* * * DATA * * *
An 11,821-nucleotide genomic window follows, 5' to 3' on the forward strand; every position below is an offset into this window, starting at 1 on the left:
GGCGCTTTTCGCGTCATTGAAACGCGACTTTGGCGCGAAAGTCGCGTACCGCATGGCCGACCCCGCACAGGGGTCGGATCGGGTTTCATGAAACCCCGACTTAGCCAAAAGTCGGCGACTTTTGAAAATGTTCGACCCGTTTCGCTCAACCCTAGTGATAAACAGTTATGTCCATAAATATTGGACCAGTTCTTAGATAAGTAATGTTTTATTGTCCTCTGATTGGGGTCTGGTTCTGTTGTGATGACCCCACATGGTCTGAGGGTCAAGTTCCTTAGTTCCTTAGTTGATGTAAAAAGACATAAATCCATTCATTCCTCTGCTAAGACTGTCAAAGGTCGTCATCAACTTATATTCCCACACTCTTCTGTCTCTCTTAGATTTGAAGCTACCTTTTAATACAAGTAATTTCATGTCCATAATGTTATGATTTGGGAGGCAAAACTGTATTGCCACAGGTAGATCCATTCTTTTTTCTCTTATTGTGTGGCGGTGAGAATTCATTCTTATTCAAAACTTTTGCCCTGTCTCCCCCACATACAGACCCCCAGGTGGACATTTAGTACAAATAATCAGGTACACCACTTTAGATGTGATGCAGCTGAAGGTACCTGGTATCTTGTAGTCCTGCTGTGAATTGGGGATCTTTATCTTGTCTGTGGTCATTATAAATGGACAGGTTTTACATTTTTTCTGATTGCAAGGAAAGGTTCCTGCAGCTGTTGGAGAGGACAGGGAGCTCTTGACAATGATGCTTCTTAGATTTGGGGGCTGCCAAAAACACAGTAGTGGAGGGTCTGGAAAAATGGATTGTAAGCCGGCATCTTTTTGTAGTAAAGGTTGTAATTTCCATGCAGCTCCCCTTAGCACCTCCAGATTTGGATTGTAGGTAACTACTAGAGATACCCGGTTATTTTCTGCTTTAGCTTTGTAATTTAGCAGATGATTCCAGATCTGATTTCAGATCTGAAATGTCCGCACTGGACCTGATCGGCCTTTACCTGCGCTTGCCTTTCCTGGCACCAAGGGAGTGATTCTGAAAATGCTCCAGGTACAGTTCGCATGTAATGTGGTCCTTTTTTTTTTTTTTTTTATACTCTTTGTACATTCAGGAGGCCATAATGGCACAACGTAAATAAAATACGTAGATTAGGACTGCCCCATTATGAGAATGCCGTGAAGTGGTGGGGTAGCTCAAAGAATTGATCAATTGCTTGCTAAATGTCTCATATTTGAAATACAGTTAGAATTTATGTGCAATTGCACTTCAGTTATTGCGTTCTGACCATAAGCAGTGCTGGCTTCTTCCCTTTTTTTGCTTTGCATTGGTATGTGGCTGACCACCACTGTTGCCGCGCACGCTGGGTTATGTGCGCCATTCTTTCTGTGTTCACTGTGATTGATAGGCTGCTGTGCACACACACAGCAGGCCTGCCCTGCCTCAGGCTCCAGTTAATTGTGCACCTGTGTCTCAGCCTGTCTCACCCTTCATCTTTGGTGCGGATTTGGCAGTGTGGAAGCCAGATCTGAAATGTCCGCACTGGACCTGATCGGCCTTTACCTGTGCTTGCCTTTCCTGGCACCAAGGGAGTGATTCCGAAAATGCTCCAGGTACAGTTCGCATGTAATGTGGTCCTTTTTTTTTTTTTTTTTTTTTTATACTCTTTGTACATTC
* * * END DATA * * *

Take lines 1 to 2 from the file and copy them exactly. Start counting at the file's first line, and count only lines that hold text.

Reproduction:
An 11,821-nucleotide genomic window follows, 5' to 3' on the forward strand; every position below is an offset into this window, starting at 1 on the left:
GGCGCTTTTCGCGTCATTGAAACGCGACTTTGGCGCGAAAGTCGCGTACCGCATGGCCGACCCCGCACAGGGGTCGGATCGGGTTTCATGAAACCCCGACTTAGCCAAAAGTCGGCGACTTTTGAAAATGTTCGACCCGTTTCGCTCAACCCTAGTGATAAACAGTTATGTCCATAAATATTGGACCAGTTCTTAGATAAGTAATGTTTTATTGTCCTCTGATTGGGGTCTGGTTCTGTTGTGATGACCCCACATGGTCTGAGGGTCAAGTTCCTTAGTTCCTTAGTTGATGTAAAAAGACATAAATCCATTCATTCCTCTGCTAAGACTGTCAAAGGTCGTCATCAACTTATATTCCCACACTCTTCTGTCTCTCTTAGATTTGAAGCTACCTTTTAATACAAGTAATTTCATGTCCATAATGTTATGATTTGGGAGGCAAAACTGTATTGCCACAGGTAGATCCATTCTTTTTTCTCTTATTGTGTGGCGGTGAGAATTCATTCTTATTCAAAACTTTTGCCCTGTCTCCCCCACATACAGACCCCCAGGTGGACATTTAGTACAAATAATCAGGTACACCACTTTAGATGTGATGCAGCTGAAGGTACCTGGTATCTTGTAGTCCTGCTGTGAATTGGGGATCTTTATCTTGTCTGTGGTCATTATAAATGGACAGGTTTTACATTTTTTCTGATTGCAAGGAAAGGTTCCTGCAGCTGTTGGAGAGGACAGGGAGCTCTTGACAATGATGCTTCTTAGATTTGGGGGCTGCCAAAAACACAGTAGTGGAGGGTCTGGAAAAATGGATTGTAAGCCGGCATCTTTTTGTAGTAAAGGTTGTAATTTCCATGCAGCTCCCCTTAGCACCTCCAGATTTGGATTGTAGGTAACTACTAGAGATACCCGGTTATTTTCTGCTTTAGCTTTGTAATTTAGCAGATGATTCCAGATCTGATTTCAGATCTGAAATGTCCGCACTGGACCTGATCGGCCTTTACCTGCGCTTGCCTTTCCTGGCACCAAGGGAGTGATTCTGAAAATGCTCCAGGTACAGTTCGCATGTAATGTGGTCCTTTTTTTTTTTTTTTTTATACTCTTTGTACATTCAGGAGGCCATAATGGCACAACGTAAATAAAATACGTAGATTAGGACTGCCCCATTATGAGAATGCCGTGAAGTGGTGGGGTAGCTCAAAGAATTGATCAATTGCTTGCTAAATGTCTCATATTTGAAATACAGTTAGAATTTATGTGCAATTGCACTTCAGTTATTGCGTTCTGACCATAAGCAGTGCTGGCTTCTTCCCTTTTTTTGCTTTGCATTGGTATGTGGCTGACCACCACTGTTGCCGCGCACGCTGGGTTATGTGCGCCATTCTTTCTGTGTTCACTGTGATTGATAGGCTGCTGTGCACACACACAGCAGGCCTGCCCTGCCTCAGGCTCCAGTTAATTGTGCACCTGTGTCTCAGCCTGTCTCACCCTTCATCTTTGGTGCGGATTTGGCAGTGTGGAAGCCAGATCTGAAATGTCCGCACTGGACCTGATCGGCCTTTACCTGTGCTTGCCTTTCCTGGCACCAAGGGAGTGATTCCGAAAATGCTCCAGGTACAGTTCGCATGTAATGTGGTCCTTTTTTTTTTTTTTTTTTTTTTATACTCTTTGTACATTC